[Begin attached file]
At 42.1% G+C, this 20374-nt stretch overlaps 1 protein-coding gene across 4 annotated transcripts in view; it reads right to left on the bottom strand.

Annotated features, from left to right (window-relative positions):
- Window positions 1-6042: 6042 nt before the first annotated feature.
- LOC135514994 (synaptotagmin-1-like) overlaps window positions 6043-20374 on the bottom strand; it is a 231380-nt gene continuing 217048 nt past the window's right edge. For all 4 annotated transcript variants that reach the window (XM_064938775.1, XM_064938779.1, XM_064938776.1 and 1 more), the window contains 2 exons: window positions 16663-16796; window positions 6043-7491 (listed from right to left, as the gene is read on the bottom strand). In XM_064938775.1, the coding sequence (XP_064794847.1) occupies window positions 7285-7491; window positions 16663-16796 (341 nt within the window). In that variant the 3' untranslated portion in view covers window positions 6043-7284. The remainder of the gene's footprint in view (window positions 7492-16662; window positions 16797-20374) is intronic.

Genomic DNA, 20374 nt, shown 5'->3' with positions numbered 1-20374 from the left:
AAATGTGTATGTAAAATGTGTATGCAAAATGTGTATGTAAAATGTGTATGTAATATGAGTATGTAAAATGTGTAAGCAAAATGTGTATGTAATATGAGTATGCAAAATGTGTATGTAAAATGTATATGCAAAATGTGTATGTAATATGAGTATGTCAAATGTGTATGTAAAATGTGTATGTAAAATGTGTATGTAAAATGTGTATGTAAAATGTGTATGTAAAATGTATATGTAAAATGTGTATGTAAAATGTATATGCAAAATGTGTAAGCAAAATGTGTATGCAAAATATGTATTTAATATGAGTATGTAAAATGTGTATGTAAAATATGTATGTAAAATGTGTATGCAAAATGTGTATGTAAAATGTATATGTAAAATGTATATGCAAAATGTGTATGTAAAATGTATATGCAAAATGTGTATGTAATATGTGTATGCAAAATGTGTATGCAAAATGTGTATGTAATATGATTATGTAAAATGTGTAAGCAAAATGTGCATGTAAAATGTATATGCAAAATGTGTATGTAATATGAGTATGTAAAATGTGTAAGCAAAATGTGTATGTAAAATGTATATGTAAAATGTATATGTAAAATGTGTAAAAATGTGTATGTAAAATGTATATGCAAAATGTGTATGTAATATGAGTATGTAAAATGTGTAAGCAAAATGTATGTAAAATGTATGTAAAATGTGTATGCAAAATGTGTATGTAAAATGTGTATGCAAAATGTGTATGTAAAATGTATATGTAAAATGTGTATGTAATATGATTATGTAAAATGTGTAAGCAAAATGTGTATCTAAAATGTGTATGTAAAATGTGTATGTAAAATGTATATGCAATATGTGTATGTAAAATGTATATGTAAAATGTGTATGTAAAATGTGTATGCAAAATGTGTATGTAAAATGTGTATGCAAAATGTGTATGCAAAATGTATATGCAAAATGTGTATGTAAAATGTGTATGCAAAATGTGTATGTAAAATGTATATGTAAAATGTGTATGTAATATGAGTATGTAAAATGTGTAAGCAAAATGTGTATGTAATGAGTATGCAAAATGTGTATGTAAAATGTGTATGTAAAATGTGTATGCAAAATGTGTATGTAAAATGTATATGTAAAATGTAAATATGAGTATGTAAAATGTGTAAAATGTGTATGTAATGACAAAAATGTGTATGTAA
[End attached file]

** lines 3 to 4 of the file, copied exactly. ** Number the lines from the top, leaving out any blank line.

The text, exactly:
- Window positions 1-6042: 6042 nt before the first annotated feature.
- LOC135514994 (synaptotagmin-1-like) overlaps window positions 6043-20374 on the bottom strand; it is a 231380-nt gene continuing 217048 nt past the window's right edge. For all 4 annotated transcript variants that reach the window (XM_064938775.1, XM_064938779.1, XM_064938776.1 and 1 more), the window contains 2 exons: window positions 16663-16796; window positions 6043-7491 (listed from right to left, as the gene is read on the bottom strand). In XM_064938775.1, the coding sequence (XP_064794847.1) occupies window positions 7285-7491; window positions 16663-16796 (341 nt within the window). In that variant the 3' untranslated portion in view covers window positions 6043-7284. The remainder of the gene's footprint in view (window positions 7492-16662; window positions 16797-20374) is intronic.